There's a fascinating human history here, too. The more time I spend inside the canyon, the better I hope to understand the first people who dwelt there. A number of tribes have lived in or around the canyon, and the Navajo, Havasupai, Kaibab Paiute, Hopi, Zuni, and Hualapai tribes still inhabit the region. Before Europeans arrived, they awakened to the colors of the canyon, made their clothes from its plants and animals, smelled it, touched it, tasted it, and felt it underfoot. The Hopi still regard the canyon as their place of emergence and the source to which their dead return. Native Americans have left behind more than 4,000 archaeological sites and artifacts that may be as old as 10,000 years.

I also reflect on some of the first white people who came to this mystical place. The canyon moved them to take extraordinary, if not always productive, actions. I think about the prospectors who clambered through the canyon in search of precious minerals, and then wonder about the ones who stayed here even after their mines proved unprofitable. I wish I could have met icons such as Georgie White, who began her illustrious river-running career by swimming 60 miles down the Colorado River in the western canyon, and Mary E. Jane Colter, the brilliant architect who aspired to create buildings that blended with the landscape, going so far as to grow plants out of the stone roof at the Lookout Studio. I'd still like to meet David Brower, who, as the Sierra Club's executive director, helped nix a proposal to dam the Colorado River inside the Grand Canyon. He did so by running full-page ads in the New York Times that compared damming the canyon to flooding the Sistine Chapel.

Theodore Roosevelt also belongs in this group. During his 1903 visit, the canyon moved him to say, "Leave it as it is. You cannot improve on it. The ages have been at work on it, and man can only mar it. What you can do is to keep it for your children, your children's children ? as the one great sight which every American ? should see." That wasn't just talk. He backed up his words, using the Antiquities Act to declare the Grand Canyon a National Monument in 1908. Congress established Grand Canyon National Park in 1919. I imagine that President Obama, during his 2009 summer visit to the Grand Canyon with his wife and daughters, strongly identified with President Roosevelt's counsel.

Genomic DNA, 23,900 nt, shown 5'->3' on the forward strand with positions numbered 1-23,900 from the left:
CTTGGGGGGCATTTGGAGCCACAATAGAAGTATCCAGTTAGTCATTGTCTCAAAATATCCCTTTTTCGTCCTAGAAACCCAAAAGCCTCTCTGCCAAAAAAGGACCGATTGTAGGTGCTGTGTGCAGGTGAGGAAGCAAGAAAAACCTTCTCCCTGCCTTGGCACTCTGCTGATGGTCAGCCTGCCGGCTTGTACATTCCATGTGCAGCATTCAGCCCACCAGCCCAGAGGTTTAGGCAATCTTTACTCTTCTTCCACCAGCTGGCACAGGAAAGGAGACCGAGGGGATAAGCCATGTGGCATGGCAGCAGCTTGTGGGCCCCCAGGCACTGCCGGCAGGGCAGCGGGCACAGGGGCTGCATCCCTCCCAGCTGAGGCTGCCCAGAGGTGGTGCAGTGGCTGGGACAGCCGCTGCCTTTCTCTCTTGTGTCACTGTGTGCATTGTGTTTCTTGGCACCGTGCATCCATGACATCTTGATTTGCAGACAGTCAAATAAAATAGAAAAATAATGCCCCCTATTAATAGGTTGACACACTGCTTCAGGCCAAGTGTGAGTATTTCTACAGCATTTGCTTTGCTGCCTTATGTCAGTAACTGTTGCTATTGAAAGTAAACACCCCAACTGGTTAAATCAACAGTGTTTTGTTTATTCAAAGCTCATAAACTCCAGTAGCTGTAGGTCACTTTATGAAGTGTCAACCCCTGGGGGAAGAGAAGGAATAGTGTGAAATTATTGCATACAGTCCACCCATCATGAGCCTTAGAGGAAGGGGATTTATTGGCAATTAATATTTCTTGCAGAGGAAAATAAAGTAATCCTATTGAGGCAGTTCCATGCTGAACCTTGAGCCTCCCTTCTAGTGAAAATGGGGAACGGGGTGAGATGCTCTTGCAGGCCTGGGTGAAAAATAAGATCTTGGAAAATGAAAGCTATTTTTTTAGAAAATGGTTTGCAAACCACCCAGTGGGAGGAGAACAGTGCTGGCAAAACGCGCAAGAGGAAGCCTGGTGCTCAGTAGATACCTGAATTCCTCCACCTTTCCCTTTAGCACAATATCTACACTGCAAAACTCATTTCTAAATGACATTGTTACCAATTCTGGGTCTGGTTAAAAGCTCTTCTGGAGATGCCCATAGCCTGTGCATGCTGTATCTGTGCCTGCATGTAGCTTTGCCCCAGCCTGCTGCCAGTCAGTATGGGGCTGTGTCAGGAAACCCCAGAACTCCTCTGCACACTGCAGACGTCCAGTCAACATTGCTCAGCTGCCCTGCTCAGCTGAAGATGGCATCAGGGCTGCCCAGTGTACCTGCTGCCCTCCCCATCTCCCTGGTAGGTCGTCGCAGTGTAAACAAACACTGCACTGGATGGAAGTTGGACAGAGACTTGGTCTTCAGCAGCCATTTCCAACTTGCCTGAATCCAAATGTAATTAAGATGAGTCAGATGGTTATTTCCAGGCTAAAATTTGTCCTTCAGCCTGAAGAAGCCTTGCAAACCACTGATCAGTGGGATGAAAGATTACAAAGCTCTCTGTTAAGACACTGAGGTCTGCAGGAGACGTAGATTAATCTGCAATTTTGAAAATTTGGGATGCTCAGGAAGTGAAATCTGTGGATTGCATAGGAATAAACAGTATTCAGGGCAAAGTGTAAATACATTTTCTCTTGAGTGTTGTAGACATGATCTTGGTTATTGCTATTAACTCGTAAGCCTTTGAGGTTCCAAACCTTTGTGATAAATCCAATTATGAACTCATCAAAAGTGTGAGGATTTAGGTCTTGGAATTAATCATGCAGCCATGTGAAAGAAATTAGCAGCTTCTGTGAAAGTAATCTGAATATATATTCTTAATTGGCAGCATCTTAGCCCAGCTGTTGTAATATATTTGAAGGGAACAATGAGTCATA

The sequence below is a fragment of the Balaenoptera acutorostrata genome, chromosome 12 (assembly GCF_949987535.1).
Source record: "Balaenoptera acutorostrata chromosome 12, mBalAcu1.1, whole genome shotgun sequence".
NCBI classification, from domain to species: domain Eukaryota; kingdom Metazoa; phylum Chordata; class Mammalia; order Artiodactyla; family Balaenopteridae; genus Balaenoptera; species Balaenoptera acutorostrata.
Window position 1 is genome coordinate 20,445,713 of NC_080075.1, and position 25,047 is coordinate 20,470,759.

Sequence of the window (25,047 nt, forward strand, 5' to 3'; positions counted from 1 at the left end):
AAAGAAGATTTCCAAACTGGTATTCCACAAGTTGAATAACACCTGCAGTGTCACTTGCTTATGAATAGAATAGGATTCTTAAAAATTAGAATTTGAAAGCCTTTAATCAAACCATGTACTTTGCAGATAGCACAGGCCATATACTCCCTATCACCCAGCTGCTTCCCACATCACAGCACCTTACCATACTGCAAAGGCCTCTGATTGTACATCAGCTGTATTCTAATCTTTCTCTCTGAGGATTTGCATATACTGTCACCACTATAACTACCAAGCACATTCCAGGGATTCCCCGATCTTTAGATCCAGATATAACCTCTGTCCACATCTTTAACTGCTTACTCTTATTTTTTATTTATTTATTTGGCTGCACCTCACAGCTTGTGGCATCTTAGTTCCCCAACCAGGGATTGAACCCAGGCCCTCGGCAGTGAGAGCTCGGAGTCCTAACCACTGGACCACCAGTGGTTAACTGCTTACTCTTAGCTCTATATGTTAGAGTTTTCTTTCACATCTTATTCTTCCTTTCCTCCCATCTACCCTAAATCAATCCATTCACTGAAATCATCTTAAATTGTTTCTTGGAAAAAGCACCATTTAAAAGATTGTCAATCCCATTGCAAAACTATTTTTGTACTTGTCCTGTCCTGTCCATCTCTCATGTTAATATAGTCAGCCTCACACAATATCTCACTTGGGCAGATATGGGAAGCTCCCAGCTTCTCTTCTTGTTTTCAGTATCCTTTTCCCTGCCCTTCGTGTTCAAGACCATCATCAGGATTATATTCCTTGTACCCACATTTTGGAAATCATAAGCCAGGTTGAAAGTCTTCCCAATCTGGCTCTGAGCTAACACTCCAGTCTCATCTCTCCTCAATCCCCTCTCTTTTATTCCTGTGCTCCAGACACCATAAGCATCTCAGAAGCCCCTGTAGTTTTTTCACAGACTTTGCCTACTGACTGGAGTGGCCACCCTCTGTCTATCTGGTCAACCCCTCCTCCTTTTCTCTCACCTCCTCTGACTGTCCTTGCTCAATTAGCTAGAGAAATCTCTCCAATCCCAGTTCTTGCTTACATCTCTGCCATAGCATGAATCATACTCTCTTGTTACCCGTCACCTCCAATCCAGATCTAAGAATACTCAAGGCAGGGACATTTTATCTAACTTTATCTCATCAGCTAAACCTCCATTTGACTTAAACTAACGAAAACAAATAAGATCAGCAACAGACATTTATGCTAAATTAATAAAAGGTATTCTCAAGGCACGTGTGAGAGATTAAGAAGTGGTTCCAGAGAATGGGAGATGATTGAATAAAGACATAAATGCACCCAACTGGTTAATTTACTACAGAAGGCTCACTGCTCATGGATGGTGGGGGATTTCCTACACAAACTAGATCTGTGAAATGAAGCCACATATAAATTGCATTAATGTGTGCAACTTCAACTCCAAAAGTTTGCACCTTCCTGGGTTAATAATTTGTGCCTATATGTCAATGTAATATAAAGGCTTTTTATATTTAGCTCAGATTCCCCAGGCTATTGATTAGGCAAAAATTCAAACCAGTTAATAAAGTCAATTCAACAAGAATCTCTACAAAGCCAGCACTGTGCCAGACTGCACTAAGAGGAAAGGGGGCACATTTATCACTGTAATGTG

Although most visit the park for recreational reasons, the canyon has a daunting, even ominous side. Everyone must negotiate for survival. One look at a river guide's clenched jaw as he or she rows into Lava Rapids will remind you that the canyon exacts a heavy price for mistakes. The most common error is to underestimate it. Try to escape, and it becomes a prison 10 miles wide (on average) and 277 miles long, with walls 4,000 feet high. The canyon's menace, for me, is part of its allure -- a reminder of man's insignificance when measured against nature's greatest accomplishments.

Clearly, you can suffer here, but reward is everywhere. It's in the spectrum of colors: The Colorado River, filled with runoff from the Painted Desert, runs blood red beneath slopes of orange Hakatai Shale. Cactus flowers explode in pinks, yellows, and reds, while lichens paint rocks orange, green, and gray, creating art more striking than in any gallery. It's in the shapes, too -- the spires, amphitheaters, temples, and ramps -- and in the shadows that bend across them before lifting like mist. It's in the myriad organisms and their individual struggles for survival. Most of all, it's in the constancy of the river, which reminds us that, in time, all things move forward, wash away, and return to the earth.